Emininent Domain & Justice O’Connor

There’s a terrific OpEd piece in The New York Times today, timed to coincide with 1) our celebration of our freedoms and 2) the impending replacement of Justice Sandra Day O’Connor on the Supreme Court.

She argued in one of her last decisions that the concept of eminent domain as outlined in the constitution mut be taken too far.

Eminent domain is the idea that private property can sometimes be taken by the government if it creates a larger public good, for example, public roads.

But she decried extending this idea too far. D evelopers might take land willy nilly for the greater economic good of the area. This argument could be used to take anyone’s home whenever someone with deep pockets thinks they have a better use for the property.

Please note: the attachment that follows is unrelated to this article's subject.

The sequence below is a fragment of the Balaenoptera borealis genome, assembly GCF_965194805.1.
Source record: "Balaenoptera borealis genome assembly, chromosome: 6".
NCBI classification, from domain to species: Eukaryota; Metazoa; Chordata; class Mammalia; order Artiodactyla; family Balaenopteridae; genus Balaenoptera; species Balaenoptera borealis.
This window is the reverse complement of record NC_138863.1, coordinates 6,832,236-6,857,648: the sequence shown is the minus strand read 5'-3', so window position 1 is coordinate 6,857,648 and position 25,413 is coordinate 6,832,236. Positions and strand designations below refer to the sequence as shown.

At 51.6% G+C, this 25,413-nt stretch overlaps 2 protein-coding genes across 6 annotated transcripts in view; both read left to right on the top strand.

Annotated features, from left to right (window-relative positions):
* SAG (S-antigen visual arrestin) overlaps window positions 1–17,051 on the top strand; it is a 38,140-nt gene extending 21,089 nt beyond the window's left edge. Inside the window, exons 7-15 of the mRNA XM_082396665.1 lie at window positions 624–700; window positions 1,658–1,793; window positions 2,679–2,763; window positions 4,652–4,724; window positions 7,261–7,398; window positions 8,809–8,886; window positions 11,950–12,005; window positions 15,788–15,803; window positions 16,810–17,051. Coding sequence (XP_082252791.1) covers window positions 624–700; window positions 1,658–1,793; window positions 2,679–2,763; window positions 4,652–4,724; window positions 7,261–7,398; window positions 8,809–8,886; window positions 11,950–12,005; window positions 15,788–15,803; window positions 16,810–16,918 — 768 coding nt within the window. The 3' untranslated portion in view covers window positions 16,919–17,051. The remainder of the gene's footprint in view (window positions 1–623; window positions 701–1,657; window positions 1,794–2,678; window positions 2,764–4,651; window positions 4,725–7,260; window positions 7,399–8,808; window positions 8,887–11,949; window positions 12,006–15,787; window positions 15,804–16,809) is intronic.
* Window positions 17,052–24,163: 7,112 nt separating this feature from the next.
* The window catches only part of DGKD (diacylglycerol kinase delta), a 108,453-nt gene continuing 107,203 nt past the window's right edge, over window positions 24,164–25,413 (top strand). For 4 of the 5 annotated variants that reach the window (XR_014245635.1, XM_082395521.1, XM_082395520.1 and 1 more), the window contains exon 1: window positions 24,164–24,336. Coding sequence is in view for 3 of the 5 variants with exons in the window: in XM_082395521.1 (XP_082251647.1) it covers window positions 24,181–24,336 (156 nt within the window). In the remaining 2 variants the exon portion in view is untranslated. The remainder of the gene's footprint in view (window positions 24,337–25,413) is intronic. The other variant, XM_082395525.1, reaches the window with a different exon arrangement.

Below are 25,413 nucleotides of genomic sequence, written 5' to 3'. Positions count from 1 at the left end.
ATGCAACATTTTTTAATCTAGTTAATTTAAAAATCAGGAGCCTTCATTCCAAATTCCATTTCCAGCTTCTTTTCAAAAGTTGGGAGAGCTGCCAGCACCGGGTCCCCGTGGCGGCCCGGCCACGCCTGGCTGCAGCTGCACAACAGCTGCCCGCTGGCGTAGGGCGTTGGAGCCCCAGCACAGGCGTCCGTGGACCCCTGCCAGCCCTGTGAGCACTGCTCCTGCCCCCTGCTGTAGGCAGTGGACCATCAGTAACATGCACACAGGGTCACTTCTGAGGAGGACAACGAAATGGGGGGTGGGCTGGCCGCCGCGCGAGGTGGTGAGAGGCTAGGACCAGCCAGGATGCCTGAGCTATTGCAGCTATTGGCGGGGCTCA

Unfortunately, Justice O’Connor was on the losing side of the argument, so now eminent domain abuses “for the common good” can flourish.

The OpEd author, John Tierney, is a Pittsburg native. He has watched eminent domain’s abuses ruin a once vibrant downtown. Over five decades in the quest for the modern renewed city, the heart of Pittsburgh — with its homes, families, small businesses, even jazz clubs — has been replaced by cold corporate towers and empty plazas. The people living there and the life of the community have been drained away.

Voila, the Pittsburg Renaissance.

So, as we ponder a replacement for Justice O’Connor, let’s think about Pittsbugh, where its urban renewal policy has been turned into urban destruction.